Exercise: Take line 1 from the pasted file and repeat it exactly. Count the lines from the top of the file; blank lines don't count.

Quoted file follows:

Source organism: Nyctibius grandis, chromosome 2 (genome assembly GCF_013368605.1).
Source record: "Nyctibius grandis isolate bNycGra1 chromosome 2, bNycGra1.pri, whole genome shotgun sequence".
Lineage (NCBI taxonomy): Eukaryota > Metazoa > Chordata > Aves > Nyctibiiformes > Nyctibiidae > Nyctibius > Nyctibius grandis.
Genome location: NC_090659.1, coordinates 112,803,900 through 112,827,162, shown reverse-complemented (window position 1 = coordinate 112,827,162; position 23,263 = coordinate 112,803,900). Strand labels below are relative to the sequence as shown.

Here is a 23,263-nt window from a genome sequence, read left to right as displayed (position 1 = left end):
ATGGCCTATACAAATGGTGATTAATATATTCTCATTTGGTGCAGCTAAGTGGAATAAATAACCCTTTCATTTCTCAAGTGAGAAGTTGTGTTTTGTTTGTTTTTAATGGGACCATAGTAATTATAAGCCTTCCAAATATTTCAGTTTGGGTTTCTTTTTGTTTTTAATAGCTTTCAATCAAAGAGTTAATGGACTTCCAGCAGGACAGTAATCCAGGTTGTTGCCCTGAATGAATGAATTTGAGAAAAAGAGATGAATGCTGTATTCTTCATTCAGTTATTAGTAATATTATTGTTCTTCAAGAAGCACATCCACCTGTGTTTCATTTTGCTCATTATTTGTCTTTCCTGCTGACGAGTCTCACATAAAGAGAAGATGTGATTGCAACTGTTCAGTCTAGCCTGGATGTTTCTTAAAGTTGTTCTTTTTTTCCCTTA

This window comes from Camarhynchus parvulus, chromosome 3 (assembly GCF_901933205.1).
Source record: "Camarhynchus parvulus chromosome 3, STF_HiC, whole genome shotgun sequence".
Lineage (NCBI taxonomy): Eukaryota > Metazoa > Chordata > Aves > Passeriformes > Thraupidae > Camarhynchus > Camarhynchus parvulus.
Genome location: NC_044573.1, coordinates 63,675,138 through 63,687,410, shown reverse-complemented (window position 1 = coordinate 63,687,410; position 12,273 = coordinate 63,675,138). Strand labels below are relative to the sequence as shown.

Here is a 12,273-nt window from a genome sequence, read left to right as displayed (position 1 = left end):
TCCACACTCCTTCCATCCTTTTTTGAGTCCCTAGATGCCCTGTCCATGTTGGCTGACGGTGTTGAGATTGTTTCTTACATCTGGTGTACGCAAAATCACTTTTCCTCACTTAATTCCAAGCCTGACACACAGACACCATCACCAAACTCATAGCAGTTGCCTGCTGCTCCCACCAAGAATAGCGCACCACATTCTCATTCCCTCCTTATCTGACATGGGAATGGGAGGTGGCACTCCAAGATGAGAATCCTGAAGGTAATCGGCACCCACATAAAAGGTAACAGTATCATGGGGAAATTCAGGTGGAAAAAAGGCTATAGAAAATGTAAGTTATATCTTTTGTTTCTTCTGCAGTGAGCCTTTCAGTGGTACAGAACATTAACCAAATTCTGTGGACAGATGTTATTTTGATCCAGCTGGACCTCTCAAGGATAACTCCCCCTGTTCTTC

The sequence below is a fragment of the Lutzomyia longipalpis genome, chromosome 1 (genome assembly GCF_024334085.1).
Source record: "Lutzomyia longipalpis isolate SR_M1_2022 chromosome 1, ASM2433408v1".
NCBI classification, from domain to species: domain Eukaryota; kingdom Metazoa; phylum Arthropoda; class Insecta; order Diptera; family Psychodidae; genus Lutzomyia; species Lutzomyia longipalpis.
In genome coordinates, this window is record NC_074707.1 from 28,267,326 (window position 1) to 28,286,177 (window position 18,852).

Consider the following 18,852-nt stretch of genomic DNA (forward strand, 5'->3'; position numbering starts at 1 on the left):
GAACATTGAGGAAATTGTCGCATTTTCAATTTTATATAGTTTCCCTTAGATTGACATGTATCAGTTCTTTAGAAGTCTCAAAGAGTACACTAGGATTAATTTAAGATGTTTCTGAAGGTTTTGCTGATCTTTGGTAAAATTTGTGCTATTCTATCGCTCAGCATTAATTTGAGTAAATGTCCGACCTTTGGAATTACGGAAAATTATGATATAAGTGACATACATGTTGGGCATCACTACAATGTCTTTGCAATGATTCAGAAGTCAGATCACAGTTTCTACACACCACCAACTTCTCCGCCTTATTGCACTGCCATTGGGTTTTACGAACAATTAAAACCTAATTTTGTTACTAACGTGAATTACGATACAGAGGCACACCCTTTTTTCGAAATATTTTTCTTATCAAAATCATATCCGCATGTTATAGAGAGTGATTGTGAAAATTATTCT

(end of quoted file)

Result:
Source organism: Nyctibius grandis, chromosome 2 (genome assembly GCF_013368605.1).